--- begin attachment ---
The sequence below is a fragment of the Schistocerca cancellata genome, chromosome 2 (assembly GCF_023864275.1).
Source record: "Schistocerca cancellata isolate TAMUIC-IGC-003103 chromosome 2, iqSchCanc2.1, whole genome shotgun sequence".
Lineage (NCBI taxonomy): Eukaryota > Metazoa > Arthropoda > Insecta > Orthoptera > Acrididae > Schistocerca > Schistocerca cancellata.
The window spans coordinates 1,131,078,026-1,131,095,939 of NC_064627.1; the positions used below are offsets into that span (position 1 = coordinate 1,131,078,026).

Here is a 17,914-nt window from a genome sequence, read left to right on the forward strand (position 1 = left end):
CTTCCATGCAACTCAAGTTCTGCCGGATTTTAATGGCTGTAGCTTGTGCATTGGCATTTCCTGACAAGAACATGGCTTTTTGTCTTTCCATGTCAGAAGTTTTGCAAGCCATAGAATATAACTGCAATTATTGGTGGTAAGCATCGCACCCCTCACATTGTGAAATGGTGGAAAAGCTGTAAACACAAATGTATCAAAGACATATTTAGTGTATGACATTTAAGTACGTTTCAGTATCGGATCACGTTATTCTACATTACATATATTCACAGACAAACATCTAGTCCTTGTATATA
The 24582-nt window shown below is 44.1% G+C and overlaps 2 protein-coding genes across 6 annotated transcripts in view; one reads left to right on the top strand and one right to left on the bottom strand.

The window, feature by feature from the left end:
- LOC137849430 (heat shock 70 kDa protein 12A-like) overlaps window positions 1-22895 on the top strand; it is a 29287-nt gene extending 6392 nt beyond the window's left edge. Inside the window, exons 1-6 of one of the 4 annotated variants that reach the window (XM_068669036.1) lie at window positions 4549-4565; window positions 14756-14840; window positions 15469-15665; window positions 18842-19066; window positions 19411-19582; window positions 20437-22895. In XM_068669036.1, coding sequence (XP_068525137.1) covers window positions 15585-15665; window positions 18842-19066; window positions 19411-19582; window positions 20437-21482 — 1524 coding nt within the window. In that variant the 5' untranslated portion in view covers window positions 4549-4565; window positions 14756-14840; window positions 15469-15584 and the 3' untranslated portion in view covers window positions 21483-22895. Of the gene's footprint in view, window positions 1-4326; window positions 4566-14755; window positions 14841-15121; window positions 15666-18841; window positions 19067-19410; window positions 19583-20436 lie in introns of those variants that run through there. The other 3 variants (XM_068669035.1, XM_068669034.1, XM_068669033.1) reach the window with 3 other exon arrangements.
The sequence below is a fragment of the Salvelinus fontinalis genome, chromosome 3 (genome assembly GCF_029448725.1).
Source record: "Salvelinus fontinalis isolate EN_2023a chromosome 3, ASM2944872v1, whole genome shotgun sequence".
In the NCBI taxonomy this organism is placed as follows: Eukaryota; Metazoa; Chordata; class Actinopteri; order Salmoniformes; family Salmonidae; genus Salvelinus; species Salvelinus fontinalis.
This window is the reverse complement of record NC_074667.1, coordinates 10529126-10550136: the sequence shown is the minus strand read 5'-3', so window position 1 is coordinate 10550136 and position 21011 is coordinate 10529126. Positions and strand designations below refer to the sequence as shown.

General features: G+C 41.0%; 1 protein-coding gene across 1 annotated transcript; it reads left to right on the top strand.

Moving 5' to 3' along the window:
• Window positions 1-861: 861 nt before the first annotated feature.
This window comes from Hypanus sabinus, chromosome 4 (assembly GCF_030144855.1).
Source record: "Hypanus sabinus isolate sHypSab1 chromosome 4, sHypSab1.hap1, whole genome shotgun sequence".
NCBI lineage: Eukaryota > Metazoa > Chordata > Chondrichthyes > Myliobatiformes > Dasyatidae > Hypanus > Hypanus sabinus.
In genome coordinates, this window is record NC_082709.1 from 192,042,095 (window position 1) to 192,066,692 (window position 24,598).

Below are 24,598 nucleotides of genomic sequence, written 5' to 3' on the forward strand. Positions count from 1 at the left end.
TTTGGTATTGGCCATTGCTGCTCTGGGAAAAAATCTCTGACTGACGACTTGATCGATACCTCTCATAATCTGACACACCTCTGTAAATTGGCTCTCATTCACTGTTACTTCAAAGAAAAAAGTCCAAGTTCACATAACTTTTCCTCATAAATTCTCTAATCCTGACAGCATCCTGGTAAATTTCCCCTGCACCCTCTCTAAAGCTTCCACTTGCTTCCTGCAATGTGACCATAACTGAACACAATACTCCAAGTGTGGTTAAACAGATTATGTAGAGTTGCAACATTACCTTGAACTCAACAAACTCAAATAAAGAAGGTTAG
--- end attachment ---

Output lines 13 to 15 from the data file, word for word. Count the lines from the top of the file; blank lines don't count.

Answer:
This window is the reverse complement of record NC_074667.1, coordinates 10529126-10550136: the sequence shown is the minus strand read 5'-3', so window position 1 is coordinate 10550136 and position 21011 is coordinate 10529126. Positions and strand designations below refer to the sequence as shown.

General features: G+C 41.0%; 1 protein-coding gene across 1 annotated transcript; it reads left to right on the top strand.

Moving 5' to 3' along the window: